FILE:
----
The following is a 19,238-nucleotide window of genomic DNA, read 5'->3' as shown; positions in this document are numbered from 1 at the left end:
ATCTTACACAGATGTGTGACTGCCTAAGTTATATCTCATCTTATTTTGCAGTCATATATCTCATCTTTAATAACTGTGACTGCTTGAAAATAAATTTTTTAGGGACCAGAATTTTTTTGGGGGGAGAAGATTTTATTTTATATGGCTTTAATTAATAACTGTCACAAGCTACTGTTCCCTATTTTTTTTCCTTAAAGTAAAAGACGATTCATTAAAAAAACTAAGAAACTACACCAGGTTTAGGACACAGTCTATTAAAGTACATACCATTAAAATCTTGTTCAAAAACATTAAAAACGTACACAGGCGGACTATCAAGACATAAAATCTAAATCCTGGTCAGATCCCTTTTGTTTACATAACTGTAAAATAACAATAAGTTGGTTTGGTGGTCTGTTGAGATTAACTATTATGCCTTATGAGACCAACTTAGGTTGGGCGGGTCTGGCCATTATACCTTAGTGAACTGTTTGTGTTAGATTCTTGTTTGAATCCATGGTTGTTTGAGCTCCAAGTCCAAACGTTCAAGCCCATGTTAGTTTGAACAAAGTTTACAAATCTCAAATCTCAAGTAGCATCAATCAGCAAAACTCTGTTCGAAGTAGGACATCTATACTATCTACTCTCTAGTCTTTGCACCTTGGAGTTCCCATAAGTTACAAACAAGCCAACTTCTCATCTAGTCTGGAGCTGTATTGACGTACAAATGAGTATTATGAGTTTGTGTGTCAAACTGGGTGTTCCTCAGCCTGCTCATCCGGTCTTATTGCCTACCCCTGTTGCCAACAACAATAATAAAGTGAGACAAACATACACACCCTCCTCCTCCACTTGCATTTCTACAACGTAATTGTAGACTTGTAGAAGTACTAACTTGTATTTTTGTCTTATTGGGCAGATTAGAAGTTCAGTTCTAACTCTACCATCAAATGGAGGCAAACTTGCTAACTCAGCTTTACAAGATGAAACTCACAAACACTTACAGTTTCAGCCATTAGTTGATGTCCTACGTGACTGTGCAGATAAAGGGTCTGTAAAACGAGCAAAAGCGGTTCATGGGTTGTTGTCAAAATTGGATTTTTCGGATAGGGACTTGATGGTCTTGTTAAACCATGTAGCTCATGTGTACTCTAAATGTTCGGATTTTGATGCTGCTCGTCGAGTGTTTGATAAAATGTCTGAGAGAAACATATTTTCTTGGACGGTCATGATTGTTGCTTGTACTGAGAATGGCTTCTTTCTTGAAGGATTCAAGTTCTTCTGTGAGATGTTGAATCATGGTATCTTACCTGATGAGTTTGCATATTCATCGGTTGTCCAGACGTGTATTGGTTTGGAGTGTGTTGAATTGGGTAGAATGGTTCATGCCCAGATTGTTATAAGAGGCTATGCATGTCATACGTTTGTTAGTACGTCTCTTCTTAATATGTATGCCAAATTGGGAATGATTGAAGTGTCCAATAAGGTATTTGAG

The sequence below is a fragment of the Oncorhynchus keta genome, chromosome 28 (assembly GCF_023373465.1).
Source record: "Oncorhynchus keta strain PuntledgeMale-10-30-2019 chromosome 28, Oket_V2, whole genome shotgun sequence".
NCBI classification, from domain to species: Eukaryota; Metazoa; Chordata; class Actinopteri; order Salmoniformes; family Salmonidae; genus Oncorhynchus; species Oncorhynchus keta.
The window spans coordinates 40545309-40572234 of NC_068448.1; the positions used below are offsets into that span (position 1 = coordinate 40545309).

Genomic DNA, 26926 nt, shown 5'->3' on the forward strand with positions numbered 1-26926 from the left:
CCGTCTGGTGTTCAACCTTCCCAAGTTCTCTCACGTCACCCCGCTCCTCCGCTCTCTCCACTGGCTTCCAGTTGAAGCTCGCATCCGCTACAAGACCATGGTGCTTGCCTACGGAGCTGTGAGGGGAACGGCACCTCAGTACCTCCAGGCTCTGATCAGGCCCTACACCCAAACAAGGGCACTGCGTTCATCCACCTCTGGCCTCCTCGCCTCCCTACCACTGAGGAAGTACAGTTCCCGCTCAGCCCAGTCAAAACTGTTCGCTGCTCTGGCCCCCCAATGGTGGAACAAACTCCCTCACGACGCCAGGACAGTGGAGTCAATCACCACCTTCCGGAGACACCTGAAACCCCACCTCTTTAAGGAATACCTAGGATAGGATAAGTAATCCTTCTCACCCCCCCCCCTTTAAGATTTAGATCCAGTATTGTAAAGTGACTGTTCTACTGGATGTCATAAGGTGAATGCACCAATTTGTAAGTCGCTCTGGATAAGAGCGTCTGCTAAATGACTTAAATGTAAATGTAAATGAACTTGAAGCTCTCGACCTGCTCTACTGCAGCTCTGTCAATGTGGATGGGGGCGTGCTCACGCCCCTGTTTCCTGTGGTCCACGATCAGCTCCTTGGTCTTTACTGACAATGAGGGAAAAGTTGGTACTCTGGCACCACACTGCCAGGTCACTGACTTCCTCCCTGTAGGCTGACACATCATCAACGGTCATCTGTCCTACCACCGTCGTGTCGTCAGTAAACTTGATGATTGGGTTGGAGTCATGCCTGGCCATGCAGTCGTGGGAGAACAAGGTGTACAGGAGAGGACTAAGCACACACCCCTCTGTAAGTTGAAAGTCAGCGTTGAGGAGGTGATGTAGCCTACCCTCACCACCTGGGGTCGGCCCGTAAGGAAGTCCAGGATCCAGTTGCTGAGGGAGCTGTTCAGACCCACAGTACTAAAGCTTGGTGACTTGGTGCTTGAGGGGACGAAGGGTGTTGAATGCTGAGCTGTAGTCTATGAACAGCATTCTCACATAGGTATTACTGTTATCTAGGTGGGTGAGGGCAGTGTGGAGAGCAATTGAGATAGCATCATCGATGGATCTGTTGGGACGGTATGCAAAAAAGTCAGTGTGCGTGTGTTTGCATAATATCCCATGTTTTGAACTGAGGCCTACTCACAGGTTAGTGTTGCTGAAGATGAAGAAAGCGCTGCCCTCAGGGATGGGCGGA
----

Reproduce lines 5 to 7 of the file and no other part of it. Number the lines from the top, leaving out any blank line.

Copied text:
NCBI classification, from domain to species: Eukaryota; Metazoa; Chordata; class Actinopteri; order Salmoniformes; family Salmonidae; genus Oncorhynchus; species Oncorhynchus keta.
The window spans coordinates 40545309-40572234 of NC_068448.1; the positions used below are offsets into that span (position 1 = coordinate 40545309).

Genomic DNA, 26926 nt, shown 5'->3' on the forward strand with positions numbered 1-26926 from the left: